24 March 2016
E-Commerce Slows in Russia, but Mainland Players Grow Market Share
Russia reports slowest online sales growth for five years, but overseas transactions soar by 75%.
The growth of e-commerce in Russia has slumped to its lowest level for five years. According to newly released figures for 2015, the country's level of online sales grew by just 3% last year, after inflation had been factored in (16% excluding inflation), compared to 8% in 2014. With Russian e-commerce dominated by imported goods, the recent currency devaluation has inevitably had a huge impact on the sector.
Last year, the value of the average e-store receipt grew by 8% to RUR 4,050 (roughly €50 at the current exchange rate), while the total number of orders grew by 8%, reaching 160 million. These figures relate to actual consumer goods purchased and exclude cooked food deliveries, theatre, air and railway tickets, as well as wholesale purchases.
Overall, the focus of Russia's e-commerce activity has shifted from consumer electronics and household electrical appliances to less expensive garments, footwear and mass-market goods. While, previously, luxury and premium-branded were the items most commonly purchased online, they have now been supplanted by sporting goods, children's items and pet products.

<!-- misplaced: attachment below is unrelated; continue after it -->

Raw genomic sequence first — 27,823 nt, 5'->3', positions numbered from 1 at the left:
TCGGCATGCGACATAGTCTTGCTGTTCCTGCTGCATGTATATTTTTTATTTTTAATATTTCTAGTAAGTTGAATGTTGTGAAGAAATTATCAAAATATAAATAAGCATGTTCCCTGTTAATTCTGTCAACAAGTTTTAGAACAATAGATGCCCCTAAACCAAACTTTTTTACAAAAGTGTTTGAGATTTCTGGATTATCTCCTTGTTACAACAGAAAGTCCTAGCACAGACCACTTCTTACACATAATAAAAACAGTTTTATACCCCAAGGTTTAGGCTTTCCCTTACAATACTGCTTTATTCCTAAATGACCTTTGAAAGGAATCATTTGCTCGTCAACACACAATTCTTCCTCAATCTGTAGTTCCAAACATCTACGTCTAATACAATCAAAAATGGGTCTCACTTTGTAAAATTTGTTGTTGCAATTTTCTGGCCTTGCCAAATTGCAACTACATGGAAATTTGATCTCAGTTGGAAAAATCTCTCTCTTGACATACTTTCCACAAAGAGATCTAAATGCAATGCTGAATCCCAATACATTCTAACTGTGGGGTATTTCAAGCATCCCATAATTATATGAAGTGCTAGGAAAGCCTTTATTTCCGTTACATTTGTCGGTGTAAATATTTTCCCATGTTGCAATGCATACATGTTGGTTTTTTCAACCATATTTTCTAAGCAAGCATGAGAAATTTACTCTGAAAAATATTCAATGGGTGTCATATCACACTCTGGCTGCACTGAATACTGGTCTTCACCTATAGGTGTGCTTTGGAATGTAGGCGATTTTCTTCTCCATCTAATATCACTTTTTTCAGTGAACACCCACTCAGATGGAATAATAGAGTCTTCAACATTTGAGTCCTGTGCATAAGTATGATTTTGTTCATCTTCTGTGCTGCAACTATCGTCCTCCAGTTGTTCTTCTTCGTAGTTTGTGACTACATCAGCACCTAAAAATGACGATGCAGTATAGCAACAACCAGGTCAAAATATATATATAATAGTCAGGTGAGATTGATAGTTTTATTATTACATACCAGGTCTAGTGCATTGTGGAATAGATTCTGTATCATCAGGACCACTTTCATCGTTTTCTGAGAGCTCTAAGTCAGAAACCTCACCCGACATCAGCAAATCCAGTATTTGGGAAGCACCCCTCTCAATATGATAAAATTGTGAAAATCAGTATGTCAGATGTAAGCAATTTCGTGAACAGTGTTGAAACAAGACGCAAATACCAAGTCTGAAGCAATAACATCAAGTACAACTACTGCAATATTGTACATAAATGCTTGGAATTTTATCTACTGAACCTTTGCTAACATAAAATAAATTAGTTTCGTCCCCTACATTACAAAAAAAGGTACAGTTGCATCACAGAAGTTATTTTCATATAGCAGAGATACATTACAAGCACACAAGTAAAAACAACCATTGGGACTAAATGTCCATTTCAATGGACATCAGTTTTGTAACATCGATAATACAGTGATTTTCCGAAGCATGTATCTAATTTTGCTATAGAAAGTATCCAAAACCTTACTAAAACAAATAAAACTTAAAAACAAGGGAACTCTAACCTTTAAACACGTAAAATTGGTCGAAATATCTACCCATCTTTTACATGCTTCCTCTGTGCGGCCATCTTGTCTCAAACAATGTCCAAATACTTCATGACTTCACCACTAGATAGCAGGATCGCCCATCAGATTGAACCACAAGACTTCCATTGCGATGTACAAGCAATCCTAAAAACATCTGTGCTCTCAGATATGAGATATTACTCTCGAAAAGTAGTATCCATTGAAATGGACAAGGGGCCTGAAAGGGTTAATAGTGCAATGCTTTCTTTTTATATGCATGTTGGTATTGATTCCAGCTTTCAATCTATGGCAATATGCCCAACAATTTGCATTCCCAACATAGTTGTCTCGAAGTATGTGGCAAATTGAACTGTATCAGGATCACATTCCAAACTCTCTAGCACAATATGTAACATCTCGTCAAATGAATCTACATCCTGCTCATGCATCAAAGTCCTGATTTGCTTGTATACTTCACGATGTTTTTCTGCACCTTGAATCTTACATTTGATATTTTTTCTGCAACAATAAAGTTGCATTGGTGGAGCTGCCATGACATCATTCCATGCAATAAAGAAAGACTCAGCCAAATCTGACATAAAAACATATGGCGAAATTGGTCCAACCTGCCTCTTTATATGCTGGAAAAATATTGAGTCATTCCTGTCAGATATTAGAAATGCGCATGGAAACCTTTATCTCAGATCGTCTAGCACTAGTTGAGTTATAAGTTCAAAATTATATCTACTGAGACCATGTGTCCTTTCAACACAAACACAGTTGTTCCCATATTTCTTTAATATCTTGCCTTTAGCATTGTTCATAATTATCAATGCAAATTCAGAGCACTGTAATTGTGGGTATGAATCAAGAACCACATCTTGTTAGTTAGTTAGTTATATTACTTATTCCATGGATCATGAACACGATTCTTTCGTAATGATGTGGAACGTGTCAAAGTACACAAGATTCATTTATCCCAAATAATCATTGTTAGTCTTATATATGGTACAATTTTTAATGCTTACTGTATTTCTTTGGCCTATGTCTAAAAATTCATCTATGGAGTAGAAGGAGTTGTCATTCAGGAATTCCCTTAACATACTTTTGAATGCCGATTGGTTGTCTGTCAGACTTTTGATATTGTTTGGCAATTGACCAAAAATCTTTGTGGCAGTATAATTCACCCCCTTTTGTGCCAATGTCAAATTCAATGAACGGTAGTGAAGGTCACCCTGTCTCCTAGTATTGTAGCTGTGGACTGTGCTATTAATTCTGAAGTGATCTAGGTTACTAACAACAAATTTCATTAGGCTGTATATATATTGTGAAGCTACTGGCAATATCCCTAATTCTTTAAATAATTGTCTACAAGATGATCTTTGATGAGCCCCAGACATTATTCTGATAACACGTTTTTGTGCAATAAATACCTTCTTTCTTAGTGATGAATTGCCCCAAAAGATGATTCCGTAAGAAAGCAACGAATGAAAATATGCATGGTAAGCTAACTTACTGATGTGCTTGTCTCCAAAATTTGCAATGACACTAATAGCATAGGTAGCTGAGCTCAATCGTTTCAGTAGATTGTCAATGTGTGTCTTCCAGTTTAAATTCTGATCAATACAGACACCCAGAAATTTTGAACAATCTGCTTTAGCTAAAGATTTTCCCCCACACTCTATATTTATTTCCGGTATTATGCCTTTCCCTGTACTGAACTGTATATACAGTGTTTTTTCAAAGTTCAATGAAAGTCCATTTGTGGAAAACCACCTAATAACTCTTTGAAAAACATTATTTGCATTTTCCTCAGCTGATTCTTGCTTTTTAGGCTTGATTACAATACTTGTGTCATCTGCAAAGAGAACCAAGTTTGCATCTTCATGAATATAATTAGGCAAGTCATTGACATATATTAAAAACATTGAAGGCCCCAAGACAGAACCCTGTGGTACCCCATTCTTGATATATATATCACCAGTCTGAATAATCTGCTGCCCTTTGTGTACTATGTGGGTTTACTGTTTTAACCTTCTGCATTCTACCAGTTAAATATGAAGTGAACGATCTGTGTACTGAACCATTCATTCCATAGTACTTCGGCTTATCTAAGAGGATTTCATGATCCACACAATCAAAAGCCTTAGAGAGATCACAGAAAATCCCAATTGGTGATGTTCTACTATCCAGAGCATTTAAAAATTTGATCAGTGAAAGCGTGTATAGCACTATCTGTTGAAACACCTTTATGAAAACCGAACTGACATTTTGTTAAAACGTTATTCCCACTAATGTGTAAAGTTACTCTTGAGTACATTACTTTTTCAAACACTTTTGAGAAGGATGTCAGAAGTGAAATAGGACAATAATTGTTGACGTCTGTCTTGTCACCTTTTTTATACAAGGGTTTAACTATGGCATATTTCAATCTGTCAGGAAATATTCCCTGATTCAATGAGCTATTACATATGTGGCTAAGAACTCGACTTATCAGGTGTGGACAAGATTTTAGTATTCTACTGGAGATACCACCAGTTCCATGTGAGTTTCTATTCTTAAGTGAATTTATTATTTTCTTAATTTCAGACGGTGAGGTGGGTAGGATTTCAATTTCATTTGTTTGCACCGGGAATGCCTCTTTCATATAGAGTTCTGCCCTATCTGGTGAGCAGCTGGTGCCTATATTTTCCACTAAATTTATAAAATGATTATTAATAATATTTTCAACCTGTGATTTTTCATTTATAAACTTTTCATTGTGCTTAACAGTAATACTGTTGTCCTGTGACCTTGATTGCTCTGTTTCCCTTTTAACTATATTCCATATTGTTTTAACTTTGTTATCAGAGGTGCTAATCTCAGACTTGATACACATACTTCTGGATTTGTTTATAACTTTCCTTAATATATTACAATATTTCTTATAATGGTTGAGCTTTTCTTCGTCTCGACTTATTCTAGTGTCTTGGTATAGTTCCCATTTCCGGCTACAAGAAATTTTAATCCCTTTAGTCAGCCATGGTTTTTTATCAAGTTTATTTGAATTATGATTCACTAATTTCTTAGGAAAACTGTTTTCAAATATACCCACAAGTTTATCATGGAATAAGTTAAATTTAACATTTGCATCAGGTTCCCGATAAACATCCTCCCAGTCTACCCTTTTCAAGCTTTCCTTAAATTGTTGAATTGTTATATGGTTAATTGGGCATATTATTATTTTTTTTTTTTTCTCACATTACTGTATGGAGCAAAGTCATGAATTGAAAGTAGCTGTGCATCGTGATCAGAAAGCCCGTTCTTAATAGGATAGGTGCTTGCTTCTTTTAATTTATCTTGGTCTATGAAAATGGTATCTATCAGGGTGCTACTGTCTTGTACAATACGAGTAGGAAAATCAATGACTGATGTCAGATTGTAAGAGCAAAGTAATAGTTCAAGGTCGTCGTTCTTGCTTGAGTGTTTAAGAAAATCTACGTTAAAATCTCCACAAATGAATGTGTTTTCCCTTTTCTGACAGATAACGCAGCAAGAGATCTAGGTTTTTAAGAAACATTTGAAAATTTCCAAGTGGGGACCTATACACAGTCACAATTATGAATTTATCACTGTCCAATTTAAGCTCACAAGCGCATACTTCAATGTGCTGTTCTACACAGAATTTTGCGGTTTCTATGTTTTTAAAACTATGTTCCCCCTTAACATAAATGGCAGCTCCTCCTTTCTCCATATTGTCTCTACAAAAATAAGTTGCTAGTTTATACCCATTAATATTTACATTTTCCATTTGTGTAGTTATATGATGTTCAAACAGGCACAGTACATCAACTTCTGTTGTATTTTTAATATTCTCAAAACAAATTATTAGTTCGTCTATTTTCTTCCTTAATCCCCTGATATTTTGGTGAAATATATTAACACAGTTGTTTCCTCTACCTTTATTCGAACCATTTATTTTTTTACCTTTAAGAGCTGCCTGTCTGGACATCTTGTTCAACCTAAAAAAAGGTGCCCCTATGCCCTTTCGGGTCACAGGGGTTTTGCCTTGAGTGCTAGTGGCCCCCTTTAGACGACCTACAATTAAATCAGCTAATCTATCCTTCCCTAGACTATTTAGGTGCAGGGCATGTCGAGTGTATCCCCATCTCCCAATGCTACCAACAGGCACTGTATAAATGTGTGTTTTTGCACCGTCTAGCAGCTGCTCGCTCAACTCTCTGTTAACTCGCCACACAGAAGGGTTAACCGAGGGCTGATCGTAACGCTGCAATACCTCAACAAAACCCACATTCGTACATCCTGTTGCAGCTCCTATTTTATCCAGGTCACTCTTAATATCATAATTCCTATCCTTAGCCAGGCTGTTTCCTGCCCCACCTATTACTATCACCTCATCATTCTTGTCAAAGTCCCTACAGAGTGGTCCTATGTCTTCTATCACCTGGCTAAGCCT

Strikingly, the number of online purchases that Russians made with overseas e-stores soared by 75% last year. This has seen external e-commerce suppliers now account for 34% of the Russian e-commerce market, compared to just 24% in 2014.
This is seen as a direct consequence of the massive inroads a number of foreign players – notably AliExpress and JD.com – have made into the Russian market. This growth has been partially facilitated by the willingness of Russia's partners in the Eurasian Economic Union to maximise market access for many foreign e-commerce businesses.
Despite this increased competition, Russia's domestic e-commerce leader, Ozon.ru, maintained 30% sales growth last year. It is thought to have extended its market share by diversifying its product range. It has also sought to see off its Chinese competitors by reassessing the variety of products it offers, its pricing and its delivery terms. This saw the company expand its product range to more than one million, while also monitoring the global costs of 200,000 of its most popular items and adjusting its own prices accordingly.
Another trend that has grown as many Russians retrench is the increasing role discount and money-off coupons now play in the e-commerce sector. Some 70% of Russian e-shoppers now actively seek out such items once they have settled on a purchase as way of mitigating the cost.
Leonid Orlov, Moscow Consultant